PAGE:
Monday, 8 June 2009

Housing construction data tells the truth about Labour and Conservative

Taking a long view of housing construction and it is hard not to be struck by the modest levels of construction since 1980.

Whether it is Labour or Conservative, neither party felt inclined to increase the quantity of housing. Since Thatcher was elected in 1979, on average just 200,000 new homes were built each year. Over a thirty year period, this restriction of supply pushed house prices up, and made middle class home owners very wealthy at the expense of younger, non-property owning workers.

There is a popular myth that suggests that the town and country planning act of 1947 made it difficult for construction firms to increase their housing completions. Data from the 1950-60s suggest that the planning act wasn't an insurmountable problem. If the government were determined enough, it could push through large scale housing construction.

Over the last week, the UK electorate drifted away in huge numbers from the traditional governing parties. It was mostly working class voters that defected. It would be a bit of a stretch to argue that the lack of housing construction was behind this defection. Nevertheless, the data does reveal something about the priorities of both parties.

Both Labour and Conservative chased the middle class home-owning vote, who were easily appeased so long as property prices were rising. This also explains why Brown and Darling hijacked the Bank of England, paving the way to zero interest rates and massive government guarantees designed to revive mortgage activity. In the UK, house prices determine economic policy priorities. Jobs, inflation, fiscal sustainability all come a poor second.

Working class voters may not be aware of long term housing construction trends. Nevertheless, they see enough to understand the true nature of both parties. It is therefore any wonder that traditional Labour voters should abandon Brown when they see him pump in around 90 percent of GDP to save the bankers, while at the same time allow the Birmingham van maker - LDV - go bust for the want of a few million quid. They also know that Cameron would do the same thing.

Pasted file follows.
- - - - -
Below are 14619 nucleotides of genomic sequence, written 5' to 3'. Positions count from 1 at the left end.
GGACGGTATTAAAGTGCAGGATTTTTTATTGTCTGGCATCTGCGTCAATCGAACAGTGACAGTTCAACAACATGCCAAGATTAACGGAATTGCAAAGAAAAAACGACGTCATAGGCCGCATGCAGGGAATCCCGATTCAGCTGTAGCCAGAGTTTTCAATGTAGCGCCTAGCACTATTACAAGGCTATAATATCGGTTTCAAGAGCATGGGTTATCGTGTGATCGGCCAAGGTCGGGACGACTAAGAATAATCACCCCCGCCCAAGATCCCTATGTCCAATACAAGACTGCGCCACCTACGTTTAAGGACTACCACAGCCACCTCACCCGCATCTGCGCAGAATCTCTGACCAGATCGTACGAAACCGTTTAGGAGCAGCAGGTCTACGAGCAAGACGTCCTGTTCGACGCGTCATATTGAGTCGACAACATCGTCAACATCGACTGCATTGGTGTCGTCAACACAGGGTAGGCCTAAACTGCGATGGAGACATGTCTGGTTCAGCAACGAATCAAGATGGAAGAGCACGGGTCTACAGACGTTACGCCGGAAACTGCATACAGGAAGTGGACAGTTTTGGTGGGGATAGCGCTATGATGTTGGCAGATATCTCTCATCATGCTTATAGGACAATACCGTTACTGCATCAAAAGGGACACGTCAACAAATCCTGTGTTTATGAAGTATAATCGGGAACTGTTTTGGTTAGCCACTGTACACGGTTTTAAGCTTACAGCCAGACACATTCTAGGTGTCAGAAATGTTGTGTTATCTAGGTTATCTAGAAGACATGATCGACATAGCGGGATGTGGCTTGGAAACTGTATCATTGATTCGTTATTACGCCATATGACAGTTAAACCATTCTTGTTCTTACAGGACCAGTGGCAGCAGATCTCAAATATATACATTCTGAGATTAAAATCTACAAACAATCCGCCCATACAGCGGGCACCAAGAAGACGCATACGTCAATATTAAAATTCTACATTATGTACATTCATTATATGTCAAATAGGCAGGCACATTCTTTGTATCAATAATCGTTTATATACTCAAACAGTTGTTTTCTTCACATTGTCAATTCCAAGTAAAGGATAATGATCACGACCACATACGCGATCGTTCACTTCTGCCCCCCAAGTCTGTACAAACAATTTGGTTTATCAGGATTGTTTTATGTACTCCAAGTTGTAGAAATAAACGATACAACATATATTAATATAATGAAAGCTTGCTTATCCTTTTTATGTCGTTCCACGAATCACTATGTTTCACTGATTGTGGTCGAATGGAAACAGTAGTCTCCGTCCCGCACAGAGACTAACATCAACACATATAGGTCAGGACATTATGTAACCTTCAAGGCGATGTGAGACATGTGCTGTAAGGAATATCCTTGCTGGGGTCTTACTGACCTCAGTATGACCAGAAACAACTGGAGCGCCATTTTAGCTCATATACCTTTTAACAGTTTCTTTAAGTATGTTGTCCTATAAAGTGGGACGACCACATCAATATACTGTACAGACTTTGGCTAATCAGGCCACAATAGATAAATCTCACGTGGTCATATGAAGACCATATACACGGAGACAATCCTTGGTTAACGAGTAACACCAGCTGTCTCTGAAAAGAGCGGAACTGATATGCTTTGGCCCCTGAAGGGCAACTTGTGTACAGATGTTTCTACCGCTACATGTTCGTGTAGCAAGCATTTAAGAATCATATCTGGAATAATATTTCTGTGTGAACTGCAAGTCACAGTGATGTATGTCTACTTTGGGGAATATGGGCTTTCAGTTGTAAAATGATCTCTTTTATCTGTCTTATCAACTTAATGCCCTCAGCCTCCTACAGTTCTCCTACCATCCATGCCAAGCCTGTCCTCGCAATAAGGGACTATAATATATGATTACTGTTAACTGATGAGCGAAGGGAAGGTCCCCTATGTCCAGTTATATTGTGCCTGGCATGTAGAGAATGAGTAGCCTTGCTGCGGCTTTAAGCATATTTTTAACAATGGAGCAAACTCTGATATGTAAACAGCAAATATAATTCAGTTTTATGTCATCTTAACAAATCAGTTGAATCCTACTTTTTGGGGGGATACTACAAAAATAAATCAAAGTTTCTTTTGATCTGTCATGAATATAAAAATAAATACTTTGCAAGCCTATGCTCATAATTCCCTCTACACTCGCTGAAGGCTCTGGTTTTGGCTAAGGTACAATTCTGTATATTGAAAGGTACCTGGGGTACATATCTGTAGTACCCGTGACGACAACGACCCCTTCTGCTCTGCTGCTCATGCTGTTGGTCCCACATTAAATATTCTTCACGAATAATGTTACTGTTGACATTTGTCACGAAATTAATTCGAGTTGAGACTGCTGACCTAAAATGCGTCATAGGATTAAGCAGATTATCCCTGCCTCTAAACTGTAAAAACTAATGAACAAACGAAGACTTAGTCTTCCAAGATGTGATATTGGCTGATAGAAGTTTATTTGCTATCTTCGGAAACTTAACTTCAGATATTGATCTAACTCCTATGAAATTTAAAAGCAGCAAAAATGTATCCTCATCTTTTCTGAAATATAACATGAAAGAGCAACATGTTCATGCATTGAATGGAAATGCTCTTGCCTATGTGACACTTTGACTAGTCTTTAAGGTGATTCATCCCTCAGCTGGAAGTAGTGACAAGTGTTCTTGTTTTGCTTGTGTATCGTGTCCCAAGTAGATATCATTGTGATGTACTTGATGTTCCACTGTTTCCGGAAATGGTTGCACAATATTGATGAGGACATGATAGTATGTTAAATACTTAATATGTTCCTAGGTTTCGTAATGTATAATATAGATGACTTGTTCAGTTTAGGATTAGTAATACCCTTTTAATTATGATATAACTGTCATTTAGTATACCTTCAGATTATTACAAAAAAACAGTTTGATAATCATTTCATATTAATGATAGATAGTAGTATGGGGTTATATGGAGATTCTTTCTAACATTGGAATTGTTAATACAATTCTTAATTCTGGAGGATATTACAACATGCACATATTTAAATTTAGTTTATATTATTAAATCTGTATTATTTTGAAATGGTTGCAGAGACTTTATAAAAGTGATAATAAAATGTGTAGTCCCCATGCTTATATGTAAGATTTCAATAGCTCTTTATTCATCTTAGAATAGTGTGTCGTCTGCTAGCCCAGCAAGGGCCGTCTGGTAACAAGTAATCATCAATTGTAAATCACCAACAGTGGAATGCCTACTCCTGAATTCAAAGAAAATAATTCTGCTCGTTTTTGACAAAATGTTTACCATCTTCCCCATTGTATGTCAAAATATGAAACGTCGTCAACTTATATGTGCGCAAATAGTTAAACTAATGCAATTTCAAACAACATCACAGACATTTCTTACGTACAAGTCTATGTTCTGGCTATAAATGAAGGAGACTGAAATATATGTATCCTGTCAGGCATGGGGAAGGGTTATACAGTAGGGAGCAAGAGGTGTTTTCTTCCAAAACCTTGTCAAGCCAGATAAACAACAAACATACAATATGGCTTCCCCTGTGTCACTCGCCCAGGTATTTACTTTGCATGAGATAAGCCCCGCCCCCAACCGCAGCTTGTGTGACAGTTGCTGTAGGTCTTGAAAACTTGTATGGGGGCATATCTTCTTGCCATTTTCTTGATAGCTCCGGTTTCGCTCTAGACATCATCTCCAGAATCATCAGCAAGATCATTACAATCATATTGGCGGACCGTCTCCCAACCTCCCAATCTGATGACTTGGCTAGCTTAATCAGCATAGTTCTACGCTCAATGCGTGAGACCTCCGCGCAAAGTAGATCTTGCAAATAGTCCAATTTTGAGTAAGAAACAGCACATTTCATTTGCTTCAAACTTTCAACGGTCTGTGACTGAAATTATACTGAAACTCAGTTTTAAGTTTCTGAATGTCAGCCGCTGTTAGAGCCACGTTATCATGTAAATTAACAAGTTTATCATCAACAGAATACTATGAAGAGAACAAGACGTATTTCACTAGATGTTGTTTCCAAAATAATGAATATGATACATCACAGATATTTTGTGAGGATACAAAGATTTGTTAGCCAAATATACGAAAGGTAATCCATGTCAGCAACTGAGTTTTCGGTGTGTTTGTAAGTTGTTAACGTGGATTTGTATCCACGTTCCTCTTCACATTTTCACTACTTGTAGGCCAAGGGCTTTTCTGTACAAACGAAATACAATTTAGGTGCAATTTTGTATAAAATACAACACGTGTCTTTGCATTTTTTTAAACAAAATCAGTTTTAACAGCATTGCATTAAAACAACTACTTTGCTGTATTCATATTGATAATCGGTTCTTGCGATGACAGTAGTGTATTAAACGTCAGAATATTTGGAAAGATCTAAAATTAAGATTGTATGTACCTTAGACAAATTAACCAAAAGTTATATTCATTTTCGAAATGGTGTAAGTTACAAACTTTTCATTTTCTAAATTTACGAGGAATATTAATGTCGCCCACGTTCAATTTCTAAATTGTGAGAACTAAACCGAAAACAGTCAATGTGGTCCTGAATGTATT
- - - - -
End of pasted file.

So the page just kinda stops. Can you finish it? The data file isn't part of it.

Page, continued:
Last week's elections told Westminster that working class voters feel cheated and betrayed by both Labour and Conservative. They have come to understand that a vote for either of them is a wasted vote.


powerman said...

You might be right, but are you sure this data set supports this conclusion ?

You could just be looking at a postwar construction boom.

The luftwaffe's efforts had to be repaired after all.

Alice Cook said...


It was a construction boom that continued into the mid-1970s.

My point is a simple one; for many, homeownership has become an impossible dream. If Labour and conservative cared, they would prioritize home building. They choose not to.


Mark Wadsworth said...

Powerman, in the 1950s and 1960s, Labour & Tory competed to see who could build more social housing and/or allow more housing to be built - that was back in the day when more housing (rather than 'higher prices') was seen as A Good Thing (and rightly so).

Which partly explains why the two really big house price bubbles were late 1980s and 2000s (we also still had Schedule A taxation of imputed rents and domestic rates - the first smallish bubble kicked off once they scrapped Schedule A and the next one co-incided with getting rid of Domestic Rates).

Alice says: "Both Labour and Conservative chased the middle class home-owning vote, who were easily appeased so long as property prices were rising...In the UK, house prices determine economic policy priorities. Jobs, inflation, fiscal sustainability all come a poor second."

Exactly! They are just the blue wing and the red wing of The Home-Owners' Party! It's only those nutters, the Land Value Taxers who would flip this round and tax land (or property) more heavily and productive incomes more lightly, or not at all.

dearieme said...

Perhaps my father was a proto-Waddy supporter. "Is it good to scap Schedule A, Dad?" "Good for us, son, but probably not good for the country".